It’s been a year—to say the least. No one remains unscathed. We could not have foreseen the pandemic and the effects that will ripple through our world for a long time yet. Untold lives have been altered dramatically.
Eyes looked to summer as the hopeful pivot point—the time when maybe, just maybe, life would become ‘normal’ again. But, we are not quite there. And, while small in the larger scheme of everything else, canceling those desperately looked-forward to summer plans has hit harder than expected.
There are still ways to enjoy your summer, though. These tips do not in any way mean to belittle or take away from the horrifying changes that have hit our world, but in the midst of all this stress and sadness and despair and turmoil, a little joy, the smiles of our loved ones and some laughs are the lights to which we can cling. It’s ok to find happiness in dark times—more than ok, actually—it’s necessary.
So, let’s keep our eyes pointed forward; try not to lament the canceled flights to Europe or beach vacation or summer camps. The summer of 2020 can still be amazing—maybe even the most amazing, yet!
If sending the kids to summer camp has been an annual tradition, not to fret—you still have options. Virtual camps are available such as the PBS Kids Camp or Camp Supernow or the Wonder Explorers Club. Kids want to learn about tech? Cooking? World travel? Fly-tying? There’s a camp for anyone! And if they’re actually getting burned out by being on computers, make your own camp. Read a play together and act it out. Try some of those old-school vinegar and baking soda science experiments. Learn a new language as a family (great to use when out in public). Chat with your family and discover what topics everyone would like to explore and then make it happen. Summer camp minus the mosquitos and hickies—even better! And if you don’t have kids, look for some online classes for yourself. It’s always fun to learn.
Make a Night of It
Create a calendar of events for the summer nights—Friday backyard movie nights; Wednesday walks; Saturday game nights; Monday dance parties (especially good to shake away those Monday blues); Sunday bake-offs (great for meal prep for the week). Make a point to schedule in date nights if you have kids, or even a Kids are Parents Night—kids cook and clean up after dinner and put the parents to bed and watch a movie. Show them how to close and lock up the house and clean up after themselves. Celebrate the birthdays and anniversaries. Hang the calendar where everyone can see it and have something to look forward to.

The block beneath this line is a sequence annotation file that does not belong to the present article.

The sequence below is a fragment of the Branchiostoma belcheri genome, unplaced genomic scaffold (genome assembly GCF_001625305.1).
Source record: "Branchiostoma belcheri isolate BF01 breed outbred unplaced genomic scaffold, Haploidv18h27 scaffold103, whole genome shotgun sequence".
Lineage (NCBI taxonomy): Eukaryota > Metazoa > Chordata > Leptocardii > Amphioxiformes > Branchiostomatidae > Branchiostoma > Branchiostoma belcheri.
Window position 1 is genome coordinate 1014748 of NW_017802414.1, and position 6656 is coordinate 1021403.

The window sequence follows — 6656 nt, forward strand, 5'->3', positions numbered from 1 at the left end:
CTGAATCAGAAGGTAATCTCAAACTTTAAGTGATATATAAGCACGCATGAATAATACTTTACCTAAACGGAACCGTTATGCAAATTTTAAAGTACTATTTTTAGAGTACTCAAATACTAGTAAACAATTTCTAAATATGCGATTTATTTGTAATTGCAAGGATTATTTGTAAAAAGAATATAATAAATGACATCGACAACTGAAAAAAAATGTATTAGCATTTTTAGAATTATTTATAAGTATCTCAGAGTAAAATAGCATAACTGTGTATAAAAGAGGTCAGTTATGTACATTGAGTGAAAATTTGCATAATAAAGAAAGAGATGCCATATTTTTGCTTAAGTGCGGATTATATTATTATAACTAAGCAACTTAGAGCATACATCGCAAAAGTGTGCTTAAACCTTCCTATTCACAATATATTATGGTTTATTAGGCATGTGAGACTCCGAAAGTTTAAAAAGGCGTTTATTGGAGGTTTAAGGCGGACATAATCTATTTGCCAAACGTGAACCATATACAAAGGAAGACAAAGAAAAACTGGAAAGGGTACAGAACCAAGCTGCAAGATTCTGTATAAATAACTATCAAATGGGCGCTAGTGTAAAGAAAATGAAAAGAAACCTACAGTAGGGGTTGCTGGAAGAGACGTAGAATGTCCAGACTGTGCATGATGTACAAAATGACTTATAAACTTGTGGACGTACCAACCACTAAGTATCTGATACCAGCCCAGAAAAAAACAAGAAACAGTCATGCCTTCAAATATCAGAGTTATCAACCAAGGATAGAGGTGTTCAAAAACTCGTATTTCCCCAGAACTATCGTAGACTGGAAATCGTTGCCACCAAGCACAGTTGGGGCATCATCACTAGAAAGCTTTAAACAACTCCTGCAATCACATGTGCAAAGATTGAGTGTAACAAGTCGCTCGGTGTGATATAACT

Explore your Town
Several cities are opening the zoos, museums, safari parks and more with physical distancing in effect. There are still opportunities to get out and learn more about what your city offers—and you’ll have more space to do it! Or, keep it close to home and map out your neighborhood—maybe even create a scavenger hunt around the area, tying in any cool points of interest. There are virtual scavenger hunts available as well. Create your own parade for the neighbors. Bake cookies for the elderly couple next door. Physical distancing doesn’t mean cutting yourself off from society. This can be a great opportunity to bring the neighborhood closer.
Hiking, camping, fishing, biking, gardening, road tripping…there’s still a lot out there to do that maintains safe distances. Avoid the hermit lifestyle and get some vitamin D. A little physical activity will help with depression. Or, go bigger and drive across the country. Look for those oddball attractions (largest ball of string, Carhenge or the world’s largest brick) or take this time to finally see the Grand Canyon or that National Park you’ve been dying to see (as a Montana girl, I highly recommend both Yellowstone and Glacier). Get your head out of the ostrich hole and get outside.
While plans may have changed, new opportunities are there for the taking. This could be the time to start some much-loved traditions. Avoid the desire to hide and hole up. Instead, take some time to enjoy yourself and make the summer of 2020 the best summer yet.